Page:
Zoe LeBlanc loves history. Nathan Baker loves board games. While these two graduates have very different backgrounds and interests, they’re both combining their passion with a new love for coding. Zoe created apps that help academic researchers. Nathan created an app that shows you the most popular board games and was featured on a well-known board game podcast. Here are their stories.
Don’t think you have time to learn to code? Zoe LeBlanc is a doctoral candidate with the Department of History at Vanderbilt University. She is currently working on her dissertation which explores Cairo, Egypt in the 1950s and 60s as a hub for anti-colonial networks and media. Over the course of her dissertation, she has become interested in digital and quantitative methods for her research. Zoe tried to teach herself programming through online resources, but found herself struggling. She decided a bootcamp would allow her to focus her efforts and have access to experts to learn from.
After a friend recommended NSS, Zoe attended an info session and appreciated NSS’s community focus and emphasis on learning how to learn. She started out in the evening program which allowed her to continue as a full-time graduate student. After the front-end, she switched to the day class for back-end. Zoe’s biggest roadblock was time management. She shared, “Often times, I had to be pretty ruthless about my time at NSS so I could absorb everything I could while at the school, since outside NSS I had to complete my dissertation research.”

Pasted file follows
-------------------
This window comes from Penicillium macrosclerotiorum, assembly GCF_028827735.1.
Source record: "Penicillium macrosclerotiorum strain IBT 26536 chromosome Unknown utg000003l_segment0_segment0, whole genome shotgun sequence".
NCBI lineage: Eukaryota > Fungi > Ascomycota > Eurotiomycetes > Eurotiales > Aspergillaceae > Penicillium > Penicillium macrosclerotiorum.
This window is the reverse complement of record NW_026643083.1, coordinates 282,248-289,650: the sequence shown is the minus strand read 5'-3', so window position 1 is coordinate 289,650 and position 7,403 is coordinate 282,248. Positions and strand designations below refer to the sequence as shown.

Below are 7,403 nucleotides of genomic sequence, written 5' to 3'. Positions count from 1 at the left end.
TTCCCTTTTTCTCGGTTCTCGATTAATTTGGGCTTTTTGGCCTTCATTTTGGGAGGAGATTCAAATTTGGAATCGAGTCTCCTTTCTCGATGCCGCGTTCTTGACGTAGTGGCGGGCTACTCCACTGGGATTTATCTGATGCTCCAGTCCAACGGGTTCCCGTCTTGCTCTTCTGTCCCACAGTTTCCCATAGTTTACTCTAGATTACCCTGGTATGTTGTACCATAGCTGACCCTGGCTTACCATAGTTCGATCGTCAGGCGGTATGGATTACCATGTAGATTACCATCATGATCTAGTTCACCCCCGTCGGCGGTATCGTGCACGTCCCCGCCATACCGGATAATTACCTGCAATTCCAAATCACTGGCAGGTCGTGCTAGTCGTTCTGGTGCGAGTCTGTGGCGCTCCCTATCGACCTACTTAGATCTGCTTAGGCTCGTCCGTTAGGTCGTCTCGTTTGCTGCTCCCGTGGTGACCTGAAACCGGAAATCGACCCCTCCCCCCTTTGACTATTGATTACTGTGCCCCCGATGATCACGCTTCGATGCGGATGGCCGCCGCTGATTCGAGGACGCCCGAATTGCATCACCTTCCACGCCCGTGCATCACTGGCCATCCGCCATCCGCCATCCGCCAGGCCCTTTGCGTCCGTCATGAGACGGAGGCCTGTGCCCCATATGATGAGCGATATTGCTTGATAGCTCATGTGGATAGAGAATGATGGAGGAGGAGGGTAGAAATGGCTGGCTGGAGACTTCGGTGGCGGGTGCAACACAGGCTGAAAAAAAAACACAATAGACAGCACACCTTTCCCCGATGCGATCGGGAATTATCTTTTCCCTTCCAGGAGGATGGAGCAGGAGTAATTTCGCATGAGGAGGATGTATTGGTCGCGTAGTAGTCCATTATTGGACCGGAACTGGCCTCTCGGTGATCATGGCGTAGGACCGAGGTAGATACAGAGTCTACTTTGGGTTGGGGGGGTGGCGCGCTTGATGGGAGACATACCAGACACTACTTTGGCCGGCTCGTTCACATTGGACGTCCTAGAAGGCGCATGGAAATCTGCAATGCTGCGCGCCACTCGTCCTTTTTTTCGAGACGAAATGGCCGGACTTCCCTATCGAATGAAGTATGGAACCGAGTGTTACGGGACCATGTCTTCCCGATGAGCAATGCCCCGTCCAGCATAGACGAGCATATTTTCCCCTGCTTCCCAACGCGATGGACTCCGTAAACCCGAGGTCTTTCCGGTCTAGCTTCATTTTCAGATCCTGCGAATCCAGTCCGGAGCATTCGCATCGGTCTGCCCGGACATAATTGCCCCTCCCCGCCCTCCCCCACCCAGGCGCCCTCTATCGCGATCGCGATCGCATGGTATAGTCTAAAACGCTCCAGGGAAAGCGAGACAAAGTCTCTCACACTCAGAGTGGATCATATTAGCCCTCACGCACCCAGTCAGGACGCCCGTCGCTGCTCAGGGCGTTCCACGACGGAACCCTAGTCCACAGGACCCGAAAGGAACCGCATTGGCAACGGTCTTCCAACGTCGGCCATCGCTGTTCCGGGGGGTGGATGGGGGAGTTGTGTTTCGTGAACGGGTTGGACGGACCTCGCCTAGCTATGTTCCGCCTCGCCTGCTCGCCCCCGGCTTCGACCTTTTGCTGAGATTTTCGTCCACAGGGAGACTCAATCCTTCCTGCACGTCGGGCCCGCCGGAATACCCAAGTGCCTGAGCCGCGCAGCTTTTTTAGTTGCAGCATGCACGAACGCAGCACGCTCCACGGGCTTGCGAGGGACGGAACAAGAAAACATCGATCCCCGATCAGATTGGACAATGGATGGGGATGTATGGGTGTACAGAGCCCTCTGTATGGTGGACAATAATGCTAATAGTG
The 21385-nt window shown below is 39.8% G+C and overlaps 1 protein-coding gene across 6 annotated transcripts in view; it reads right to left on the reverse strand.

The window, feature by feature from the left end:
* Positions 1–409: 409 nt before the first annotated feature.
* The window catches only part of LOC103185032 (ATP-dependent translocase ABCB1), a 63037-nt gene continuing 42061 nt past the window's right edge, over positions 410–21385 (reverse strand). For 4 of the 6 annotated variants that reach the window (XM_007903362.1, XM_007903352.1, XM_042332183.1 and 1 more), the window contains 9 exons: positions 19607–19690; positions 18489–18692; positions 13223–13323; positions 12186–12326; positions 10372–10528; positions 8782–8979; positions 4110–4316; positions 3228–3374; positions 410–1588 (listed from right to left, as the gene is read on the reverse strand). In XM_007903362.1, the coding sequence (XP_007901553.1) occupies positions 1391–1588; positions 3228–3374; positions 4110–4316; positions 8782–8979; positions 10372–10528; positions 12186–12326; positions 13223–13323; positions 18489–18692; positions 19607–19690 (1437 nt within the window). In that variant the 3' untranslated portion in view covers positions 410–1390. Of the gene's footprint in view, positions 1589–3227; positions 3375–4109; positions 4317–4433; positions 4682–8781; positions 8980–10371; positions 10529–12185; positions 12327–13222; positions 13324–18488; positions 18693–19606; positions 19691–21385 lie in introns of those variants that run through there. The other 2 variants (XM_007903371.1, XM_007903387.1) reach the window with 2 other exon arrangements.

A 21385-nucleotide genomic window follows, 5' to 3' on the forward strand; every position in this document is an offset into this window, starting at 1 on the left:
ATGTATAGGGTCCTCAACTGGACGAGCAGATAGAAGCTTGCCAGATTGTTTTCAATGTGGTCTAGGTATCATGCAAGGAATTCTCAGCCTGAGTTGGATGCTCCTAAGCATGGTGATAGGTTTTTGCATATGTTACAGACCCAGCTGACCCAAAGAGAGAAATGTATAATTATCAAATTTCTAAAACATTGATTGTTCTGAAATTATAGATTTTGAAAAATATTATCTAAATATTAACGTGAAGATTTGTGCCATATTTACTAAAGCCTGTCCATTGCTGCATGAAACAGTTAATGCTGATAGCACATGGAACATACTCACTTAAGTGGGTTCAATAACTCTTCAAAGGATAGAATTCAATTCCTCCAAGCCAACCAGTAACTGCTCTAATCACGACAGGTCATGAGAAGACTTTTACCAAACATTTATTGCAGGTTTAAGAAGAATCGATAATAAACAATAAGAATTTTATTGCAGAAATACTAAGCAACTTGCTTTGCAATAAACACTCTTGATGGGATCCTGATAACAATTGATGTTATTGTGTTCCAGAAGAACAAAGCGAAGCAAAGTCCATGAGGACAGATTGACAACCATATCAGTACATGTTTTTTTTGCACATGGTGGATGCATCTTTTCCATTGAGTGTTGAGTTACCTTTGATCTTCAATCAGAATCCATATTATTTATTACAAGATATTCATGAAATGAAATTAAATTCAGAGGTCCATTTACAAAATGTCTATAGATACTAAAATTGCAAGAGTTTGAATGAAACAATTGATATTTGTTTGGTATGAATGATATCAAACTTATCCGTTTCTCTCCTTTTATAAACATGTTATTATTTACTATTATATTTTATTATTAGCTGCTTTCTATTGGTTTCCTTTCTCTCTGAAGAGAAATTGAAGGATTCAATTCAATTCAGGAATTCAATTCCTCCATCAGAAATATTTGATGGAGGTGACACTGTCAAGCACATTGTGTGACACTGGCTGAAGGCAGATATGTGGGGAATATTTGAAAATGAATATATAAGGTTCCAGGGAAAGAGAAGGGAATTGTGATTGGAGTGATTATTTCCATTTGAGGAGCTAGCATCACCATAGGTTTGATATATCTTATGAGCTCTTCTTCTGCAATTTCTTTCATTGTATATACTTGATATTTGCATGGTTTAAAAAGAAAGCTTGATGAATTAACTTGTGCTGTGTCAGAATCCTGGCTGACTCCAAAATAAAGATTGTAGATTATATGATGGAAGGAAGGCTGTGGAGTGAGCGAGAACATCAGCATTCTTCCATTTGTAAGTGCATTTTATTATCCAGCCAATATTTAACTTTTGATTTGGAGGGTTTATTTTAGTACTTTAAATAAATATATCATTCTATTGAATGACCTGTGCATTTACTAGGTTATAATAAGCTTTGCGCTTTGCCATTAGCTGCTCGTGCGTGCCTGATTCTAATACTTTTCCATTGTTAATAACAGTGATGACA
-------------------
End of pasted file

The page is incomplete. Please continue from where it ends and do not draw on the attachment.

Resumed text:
Zoe’s front-end capstone is called Archivio and is an app for researchers who work in archives. Most archives are not yet digital so researchers spend a lot of time finding the right archive to visit and more time searching through what’s actually there. Archivio lets them manage their archival research leads, find information about archives, and share their findings with other scholars. The app was built with Angular and Firebase and uses a web scraper to pull in XML data about archives.
For her back-end capstone, Zoe built an app called Image Lucida which turns images into data for research. The app manages the tens of thousands of images she has collected in her archival research. Once an image is uploaded, the app automatically segments out the images and lets you OCR any remaining text in the image. The segmented images then can be run through various image clustering options and can be tagged. It was built with Django, Angular, and a mix of OpenCv, Scikit-Image, Scikit-Learn for image processing and Google Vision and Tesseract APIs for the OCR.
Zoe’s favorite part of NSS was the people and solving increasingly complex problems.
I really loved getting to delve into a problem and iterate over potential solutions, brainstorming with my team and seeing the results of hard work in weeks instead of years (the usual time frame for academics).
She encourages new students to remember that they’re at the beginning of their journey as a developer and anything can be learned with enough time and effort. The quick pace of learning can be stressful, but don’t forget to have fun and get creative with the projects and exercises.